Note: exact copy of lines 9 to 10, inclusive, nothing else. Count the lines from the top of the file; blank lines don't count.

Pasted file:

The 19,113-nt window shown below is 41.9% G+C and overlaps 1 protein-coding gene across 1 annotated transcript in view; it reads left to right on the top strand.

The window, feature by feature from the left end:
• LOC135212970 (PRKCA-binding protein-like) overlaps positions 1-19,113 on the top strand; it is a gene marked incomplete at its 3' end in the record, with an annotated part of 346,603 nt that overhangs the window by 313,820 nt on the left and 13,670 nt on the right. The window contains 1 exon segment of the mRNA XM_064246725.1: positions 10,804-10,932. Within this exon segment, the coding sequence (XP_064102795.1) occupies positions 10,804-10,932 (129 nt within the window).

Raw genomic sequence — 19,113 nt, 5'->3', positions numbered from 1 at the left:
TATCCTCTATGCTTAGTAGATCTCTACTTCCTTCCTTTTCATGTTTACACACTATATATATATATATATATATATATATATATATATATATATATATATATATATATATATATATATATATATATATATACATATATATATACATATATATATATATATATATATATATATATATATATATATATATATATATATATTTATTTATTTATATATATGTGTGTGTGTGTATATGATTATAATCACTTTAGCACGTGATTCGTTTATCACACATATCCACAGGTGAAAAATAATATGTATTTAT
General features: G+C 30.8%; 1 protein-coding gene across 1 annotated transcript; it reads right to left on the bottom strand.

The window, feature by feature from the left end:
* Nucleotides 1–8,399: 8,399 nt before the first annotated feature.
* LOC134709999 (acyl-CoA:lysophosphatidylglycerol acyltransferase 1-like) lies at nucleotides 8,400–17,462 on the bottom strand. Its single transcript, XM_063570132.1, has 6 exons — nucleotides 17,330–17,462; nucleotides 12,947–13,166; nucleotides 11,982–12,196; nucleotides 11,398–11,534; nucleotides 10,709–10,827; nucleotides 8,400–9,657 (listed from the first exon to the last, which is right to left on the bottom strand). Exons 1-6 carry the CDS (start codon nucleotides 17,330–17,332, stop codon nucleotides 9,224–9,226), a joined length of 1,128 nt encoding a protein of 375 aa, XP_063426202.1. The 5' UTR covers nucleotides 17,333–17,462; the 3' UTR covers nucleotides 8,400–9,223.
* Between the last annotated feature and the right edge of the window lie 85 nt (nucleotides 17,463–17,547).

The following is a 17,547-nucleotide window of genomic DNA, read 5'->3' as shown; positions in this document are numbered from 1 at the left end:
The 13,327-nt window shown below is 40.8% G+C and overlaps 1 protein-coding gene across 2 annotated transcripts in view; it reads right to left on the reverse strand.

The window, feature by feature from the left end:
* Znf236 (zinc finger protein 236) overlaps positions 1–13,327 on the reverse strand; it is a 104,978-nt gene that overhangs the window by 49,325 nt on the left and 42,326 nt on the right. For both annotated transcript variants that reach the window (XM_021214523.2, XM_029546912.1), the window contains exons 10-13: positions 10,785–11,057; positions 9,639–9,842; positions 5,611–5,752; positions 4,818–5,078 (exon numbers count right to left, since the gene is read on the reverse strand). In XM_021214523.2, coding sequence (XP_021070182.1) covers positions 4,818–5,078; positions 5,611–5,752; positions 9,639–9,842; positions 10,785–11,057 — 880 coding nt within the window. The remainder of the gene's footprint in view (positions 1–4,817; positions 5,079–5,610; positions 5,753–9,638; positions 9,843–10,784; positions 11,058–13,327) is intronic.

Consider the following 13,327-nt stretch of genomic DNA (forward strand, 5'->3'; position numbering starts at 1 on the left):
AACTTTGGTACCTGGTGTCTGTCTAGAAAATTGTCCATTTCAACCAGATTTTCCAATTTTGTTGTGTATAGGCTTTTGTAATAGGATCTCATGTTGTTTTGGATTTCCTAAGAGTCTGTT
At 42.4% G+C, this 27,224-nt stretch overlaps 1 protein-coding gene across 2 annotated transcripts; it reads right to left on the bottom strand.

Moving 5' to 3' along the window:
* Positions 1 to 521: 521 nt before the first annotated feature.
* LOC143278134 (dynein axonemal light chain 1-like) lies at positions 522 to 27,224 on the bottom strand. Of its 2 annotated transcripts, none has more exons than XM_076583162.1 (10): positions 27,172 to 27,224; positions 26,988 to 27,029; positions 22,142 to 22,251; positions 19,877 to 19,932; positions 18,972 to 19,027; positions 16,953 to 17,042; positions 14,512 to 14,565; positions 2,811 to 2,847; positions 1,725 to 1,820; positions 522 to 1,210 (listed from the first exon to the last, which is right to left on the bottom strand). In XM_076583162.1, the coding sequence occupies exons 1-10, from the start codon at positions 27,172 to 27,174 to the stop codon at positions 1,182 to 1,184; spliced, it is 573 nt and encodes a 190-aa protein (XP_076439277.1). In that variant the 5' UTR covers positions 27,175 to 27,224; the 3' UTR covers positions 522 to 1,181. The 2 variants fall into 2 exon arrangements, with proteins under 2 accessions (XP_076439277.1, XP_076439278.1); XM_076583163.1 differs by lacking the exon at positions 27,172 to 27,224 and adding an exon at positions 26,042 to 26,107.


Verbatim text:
* LOC134709999 (acyl-CoA:lysophosphatidylglycerol acyltransferase 1-like) lies at nucleotides 8,400–17,462 on the bottom strand. Its single transcript, XM_063570132.1, has 6 exons — nucleotides 17,330–17,462; nucleotides 12,947–13,166; nucleotides 11,982–12,196; nucleotides 11,398–11,534; nucleotides 10,709–10,827; nucleotides 8,400–9,657 (listed from the first exon to the last, which is right to left on the bottom strand). Exons 1-6 carry the CDS (start codon nucleotides 17,330–17,332, stop codon nucleotides 9,224–9,226), a joined length of 1,128 nt encoding a protein of 375 aa, XP_063426202.1. The 5' UTR covers nucleotides 17,333–17,462; the 3' UTR covers nucleotides 8,400–9,223.
* Between the last annotated feature and the right edge of the window lie 85 nt (nucleotides 17,463–17,547).